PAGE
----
Early Returns

Good Instincts and How to Get a Better Senate

Jonathan Bernstein's morning links.

1. Andrew Gelman at the Monkey Cage on the most reliable Republican voters.

2. Lara Brown on Donald Trump and the wisdom of the Framers.

3. Christopher Achen and Larry Bartels have an important new book out, "Democracy for Realists," and they preview it in an interview with Debra Liese. I haven’t read the book yet, but I’m familiar with some of their thinking, and I’m not sure I agree with all their conclusions -- but this is a book to be taken seriously.

4. Remy Smith at the New West on how a more reasonably apportioned Senate would deal with the Supreme Court nomination. I’m agnostic about most of this piece, but I like the proposed Senate reform: Each state gets one senator, with the other 50 apportioned by population. It would still be malapportioned (with California getting “only” 10 senators), but in my view that would be enough to alleviate most of the problems of democratic legitimacy that the present Senate has. Of course, it’s not going to happen, and that Senate would still be severely flawed, but I like it nonetheless.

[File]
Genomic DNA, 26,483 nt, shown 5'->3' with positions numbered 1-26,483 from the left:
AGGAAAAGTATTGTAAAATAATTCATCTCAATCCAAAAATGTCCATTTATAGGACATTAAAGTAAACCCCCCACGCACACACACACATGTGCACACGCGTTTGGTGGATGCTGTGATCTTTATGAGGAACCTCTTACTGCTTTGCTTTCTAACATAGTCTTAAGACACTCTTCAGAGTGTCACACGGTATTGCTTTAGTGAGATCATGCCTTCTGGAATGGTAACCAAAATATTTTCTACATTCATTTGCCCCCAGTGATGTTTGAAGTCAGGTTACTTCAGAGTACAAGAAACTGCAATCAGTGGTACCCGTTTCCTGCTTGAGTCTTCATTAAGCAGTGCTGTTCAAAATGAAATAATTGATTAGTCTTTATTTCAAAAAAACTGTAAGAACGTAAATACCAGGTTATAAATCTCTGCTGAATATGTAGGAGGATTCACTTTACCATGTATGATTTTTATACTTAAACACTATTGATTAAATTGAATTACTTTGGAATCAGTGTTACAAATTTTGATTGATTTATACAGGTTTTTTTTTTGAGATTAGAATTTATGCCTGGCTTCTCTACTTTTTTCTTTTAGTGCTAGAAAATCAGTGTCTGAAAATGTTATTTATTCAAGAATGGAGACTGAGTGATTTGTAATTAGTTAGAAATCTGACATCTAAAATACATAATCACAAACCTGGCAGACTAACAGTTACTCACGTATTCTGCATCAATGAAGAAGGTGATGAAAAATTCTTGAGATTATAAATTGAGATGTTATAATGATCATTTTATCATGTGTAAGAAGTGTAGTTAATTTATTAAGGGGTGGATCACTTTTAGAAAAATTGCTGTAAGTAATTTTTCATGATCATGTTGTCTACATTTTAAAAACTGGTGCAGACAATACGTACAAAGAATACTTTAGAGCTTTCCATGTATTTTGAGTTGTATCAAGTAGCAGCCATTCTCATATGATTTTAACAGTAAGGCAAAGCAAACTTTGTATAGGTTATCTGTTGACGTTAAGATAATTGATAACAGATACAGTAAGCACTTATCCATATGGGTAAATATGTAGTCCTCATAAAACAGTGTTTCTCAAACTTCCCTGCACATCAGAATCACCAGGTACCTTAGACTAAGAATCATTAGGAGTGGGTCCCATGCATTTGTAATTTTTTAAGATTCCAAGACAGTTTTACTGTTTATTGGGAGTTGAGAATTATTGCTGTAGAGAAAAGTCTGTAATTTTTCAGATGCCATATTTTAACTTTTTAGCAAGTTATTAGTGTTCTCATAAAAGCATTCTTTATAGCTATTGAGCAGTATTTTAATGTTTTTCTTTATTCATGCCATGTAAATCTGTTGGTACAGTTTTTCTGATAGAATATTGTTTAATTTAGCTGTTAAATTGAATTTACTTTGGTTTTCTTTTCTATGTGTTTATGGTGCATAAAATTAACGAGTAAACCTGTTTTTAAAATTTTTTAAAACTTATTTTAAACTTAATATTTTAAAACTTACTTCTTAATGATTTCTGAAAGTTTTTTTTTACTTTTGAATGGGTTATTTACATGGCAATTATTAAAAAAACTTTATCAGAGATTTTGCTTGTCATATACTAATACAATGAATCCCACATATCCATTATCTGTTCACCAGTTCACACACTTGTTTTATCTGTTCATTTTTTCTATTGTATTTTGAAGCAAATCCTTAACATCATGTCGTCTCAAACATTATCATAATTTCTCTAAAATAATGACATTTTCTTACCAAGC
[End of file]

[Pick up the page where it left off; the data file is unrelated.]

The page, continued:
5. And Dan Larison on “good instincts” as a substitute for presidential candidates actually knowing something about foreign affairs. I strongly agree. No presidential candidate can be an expert on everything; there are a lot of nations out there, and a lot of weapons systems, and a lot of, well, everything else. But the more the president knows, the more he or she has a chance of asking the right questions at the right time, and the better the chances he or she won’t constantly be rolled by the bureaucracy. I’ll also add: If we’re talking “good instincts,” the type I’d look for in a president are political ones.

This column does not necessarily reflect the opinion of the editorial board or Bloomberg LP and its owners.

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    Jonathan Bernstein at jbernstein62@bloomberg.net

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